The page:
Free maternity insurance cover for poor Kenyan women

2016-07-22 16:16

Nairobi - Kenya is providing free maternity insurance cover for women with the aim of reducing infant mortality rates in the East African nation.

The Kenyan government has set aside KES 4bn (about R562m) to provide health insurance through the National Health Insurance Fund to assist pregnant women from low-income and underprivileged backgrounds.

The Daily Nation reports that the first beneficiaries are expected to enjoy maternity cover from October, at no cost to the mothers, the health ministry stated.

Under the package, women would be covered, at a cost of KES 6 000 (about R843), each and would be entitled to at least four antenatal, delivery, and post-natal check-ups.

This is not the first attempt by the Kenya government to roll out free maternity schemes to mothers.

In 2013, the government began offering free maternity services to expectant mothers in public hospitals at county level. It was hampered by funding problems.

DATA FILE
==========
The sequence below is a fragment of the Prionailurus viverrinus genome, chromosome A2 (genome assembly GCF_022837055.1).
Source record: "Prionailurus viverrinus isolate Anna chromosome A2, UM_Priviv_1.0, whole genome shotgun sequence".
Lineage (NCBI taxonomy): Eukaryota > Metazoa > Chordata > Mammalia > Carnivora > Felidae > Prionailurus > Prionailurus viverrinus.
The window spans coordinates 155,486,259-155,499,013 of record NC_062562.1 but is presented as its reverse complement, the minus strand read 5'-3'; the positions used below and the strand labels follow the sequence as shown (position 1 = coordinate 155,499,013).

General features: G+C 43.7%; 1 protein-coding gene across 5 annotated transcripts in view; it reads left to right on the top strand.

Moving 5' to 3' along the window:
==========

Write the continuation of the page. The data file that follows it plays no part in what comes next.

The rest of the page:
In 2015, The Standard reported that in some counties in rural Kenya, the government did not reimburse health facilities the amount due for taking care of maternity services, which essentially crippled the initiative.

In Nakuru county in Kenya's Rift Valley, the national government has not reimbursed public health facilities over KES 100 million (R14m) meant to cater for free maternity benefits. The county admitted that the project would collapse unless urgent action was taken.

According to Kenyan Health Minister Cleophas Mailu, this will no longer be an issue in the new scheme, as taxpayers would pay for it monthly as part of a national health insurance policy.

He said the biggest concern was reducing Kenya's infant mortality rate, which has ballooned due to inaccessibility and affordability, as the World Bank explained in its report on global infant mortality rates.

Capital News reported in 2015 that Kenya's infant mortality rates fell by 30% between 2010 and 2015 due to family planning, better child feeding practices, malaria and HIV control, and immunisation.

The government hopes the new insurance scheme will further press home gains made in the last couple of years.

Read more on:    nhif  |  world bank  |  jubilee  |  kenya  |  east africa

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